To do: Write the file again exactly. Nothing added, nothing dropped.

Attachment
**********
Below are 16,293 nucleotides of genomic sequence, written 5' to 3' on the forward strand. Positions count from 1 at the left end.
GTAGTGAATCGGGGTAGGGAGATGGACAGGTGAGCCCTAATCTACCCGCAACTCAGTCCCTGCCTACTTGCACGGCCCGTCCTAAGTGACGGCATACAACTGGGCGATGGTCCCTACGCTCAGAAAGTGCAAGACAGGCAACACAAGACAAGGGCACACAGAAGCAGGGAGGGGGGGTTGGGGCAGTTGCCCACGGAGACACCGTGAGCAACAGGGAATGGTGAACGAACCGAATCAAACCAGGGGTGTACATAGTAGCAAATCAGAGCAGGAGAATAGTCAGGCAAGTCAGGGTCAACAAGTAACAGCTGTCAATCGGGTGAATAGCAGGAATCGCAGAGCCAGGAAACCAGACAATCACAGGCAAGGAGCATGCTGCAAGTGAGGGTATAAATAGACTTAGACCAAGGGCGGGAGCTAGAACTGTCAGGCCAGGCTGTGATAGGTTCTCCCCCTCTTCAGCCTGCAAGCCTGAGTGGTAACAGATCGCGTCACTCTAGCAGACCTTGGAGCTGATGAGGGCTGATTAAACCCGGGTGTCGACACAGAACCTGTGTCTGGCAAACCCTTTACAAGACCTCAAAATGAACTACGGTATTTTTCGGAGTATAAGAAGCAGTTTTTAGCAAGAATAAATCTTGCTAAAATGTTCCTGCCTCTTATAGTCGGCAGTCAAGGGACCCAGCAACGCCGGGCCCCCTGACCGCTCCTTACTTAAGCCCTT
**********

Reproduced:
Below are 16,293 nucleotides of genomic sequence, written 5' to 3' on the forward strand. Positions count from 1 at the left end.
GTAGTGAATCGGGGTAGGGAGATGGACAGGTGAGCCCTAATCTACCCGCAACTCAGTCCCTGCCTACTTGCACGGCCCGTCCTAAGTGACGGCATACAACTGGGCGATGGTCCCTACGCTCAGAAAGTGCAAGACAGGCAACACAAGACAAGGGCACACAGAAGCAGGGAGGGGGGGTTGGGGCAGTTGCCCACGGAGACACCGTGAGCAACAGGGAATGGTGAACGAACCGAATCAAACCAGGGGTGTACATAGTAGCAAATCAGAGCAGGAGAATAGTCAGGCAAGTCAGGGTCAACAAGTAACAGCTGTCAATCGGGTGAATAGCAGGAATCGCAGAGCCAGGAAACCAGACAATCACAGGCAAGGAGCATGCTGCAAGTGAGGGTATAAATAGACTTAGACCAAGGGCGGGAGCTAGAACTGTCAGGCCAGGCTGTGATAGGTTCTCCCCCTCTTCAGCCTGCAAGCCTGAGTGGTAACAGATCGCGTCACTCTAGCAGACCTTGGAGCTGATGAGGGCTGATTAAACCCGGGTGTCGACACAGAACCTGTGTCTGGCAAACCCTTTACAAGACCTCAAAATGAACTACGGTATTTTTCGGAGTATAAGAAGCAGTTTTTAGCAAGAATAAATCTTGCTAAAATGTTCCTGCCTCTTATAGTCGGCAGTCAAGGGACCCAGCAACGCCGGGCCCCCTGACCGCTCCTTACTTAAGCCCTT